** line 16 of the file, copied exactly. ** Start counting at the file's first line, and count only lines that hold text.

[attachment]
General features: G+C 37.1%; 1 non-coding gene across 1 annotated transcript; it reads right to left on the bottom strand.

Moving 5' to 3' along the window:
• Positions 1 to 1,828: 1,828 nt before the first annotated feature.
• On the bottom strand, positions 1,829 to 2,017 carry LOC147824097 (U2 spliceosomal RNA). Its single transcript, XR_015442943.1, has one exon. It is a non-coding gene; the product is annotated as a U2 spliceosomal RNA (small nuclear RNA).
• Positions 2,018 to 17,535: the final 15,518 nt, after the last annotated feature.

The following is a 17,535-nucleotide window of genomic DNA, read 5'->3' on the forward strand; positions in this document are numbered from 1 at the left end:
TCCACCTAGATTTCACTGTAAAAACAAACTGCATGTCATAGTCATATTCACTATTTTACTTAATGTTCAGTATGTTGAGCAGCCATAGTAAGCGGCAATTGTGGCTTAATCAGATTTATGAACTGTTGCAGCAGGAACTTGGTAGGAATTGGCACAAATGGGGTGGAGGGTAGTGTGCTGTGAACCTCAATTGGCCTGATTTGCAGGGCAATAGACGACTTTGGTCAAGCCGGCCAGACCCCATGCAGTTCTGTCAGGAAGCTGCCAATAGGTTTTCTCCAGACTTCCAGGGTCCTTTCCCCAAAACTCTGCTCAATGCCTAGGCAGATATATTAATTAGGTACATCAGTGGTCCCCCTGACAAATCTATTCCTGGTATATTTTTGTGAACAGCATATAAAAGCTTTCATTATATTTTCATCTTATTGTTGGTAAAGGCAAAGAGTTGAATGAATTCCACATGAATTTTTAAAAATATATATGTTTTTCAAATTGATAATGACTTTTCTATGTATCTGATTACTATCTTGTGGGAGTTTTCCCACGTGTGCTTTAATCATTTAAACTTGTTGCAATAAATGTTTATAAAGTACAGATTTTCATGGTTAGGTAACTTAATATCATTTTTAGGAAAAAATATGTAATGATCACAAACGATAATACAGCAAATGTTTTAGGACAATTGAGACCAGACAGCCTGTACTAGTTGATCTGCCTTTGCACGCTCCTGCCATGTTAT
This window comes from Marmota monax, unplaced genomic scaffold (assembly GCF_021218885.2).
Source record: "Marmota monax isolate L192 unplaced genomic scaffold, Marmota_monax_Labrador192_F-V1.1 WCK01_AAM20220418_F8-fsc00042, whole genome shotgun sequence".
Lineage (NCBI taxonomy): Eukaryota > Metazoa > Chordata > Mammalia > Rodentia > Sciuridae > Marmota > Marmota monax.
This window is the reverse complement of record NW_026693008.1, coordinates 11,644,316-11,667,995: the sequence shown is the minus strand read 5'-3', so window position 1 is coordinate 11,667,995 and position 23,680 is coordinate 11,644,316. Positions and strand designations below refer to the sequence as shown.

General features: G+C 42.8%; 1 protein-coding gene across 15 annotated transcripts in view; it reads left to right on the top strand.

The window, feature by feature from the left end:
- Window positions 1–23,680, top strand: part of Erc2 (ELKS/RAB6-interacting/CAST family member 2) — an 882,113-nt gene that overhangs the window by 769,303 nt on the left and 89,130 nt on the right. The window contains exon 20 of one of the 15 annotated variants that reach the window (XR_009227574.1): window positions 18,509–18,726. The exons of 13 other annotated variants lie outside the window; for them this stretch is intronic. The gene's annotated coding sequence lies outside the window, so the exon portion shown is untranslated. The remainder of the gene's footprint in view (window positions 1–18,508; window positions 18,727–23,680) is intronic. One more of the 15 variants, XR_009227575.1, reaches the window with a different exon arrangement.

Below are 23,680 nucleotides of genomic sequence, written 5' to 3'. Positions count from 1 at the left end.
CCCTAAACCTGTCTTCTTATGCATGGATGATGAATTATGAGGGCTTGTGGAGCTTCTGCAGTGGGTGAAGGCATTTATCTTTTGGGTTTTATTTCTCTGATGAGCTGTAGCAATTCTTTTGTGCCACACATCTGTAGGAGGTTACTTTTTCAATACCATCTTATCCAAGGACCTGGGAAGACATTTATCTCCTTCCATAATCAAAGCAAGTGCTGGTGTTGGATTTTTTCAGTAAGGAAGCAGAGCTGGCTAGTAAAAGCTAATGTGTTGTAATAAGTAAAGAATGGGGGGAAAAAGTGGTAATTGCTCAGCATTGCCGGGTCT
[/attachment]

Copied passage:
CCCTAAACCTGTCTTCTTATGCATGGATGATGAATTATGAGGGCTTGTGGAGCTTCTGCAGTGGGTGAAGGCATTTATCTTTTGGGTTTTATTTCTCTGATGAGCTGTAGCAATTCTTTTGTGCCACACATCTGTAGGAGGTTACTTTTTCAATACCATCTTATCCAAGGACCTGGGAAGACATTTATCTCCTTCCATAATCAAAGCAAGTGCTGGTGTTGGATTTTTTCAGTAAGGAAGCAGAGCTGGCTAGTAAAAGCTAATGTGTTGTAATAAGTAAAGAATGGGGGGAAAAAGTGGTAATTGCTCAGCATTGCCGGGTCT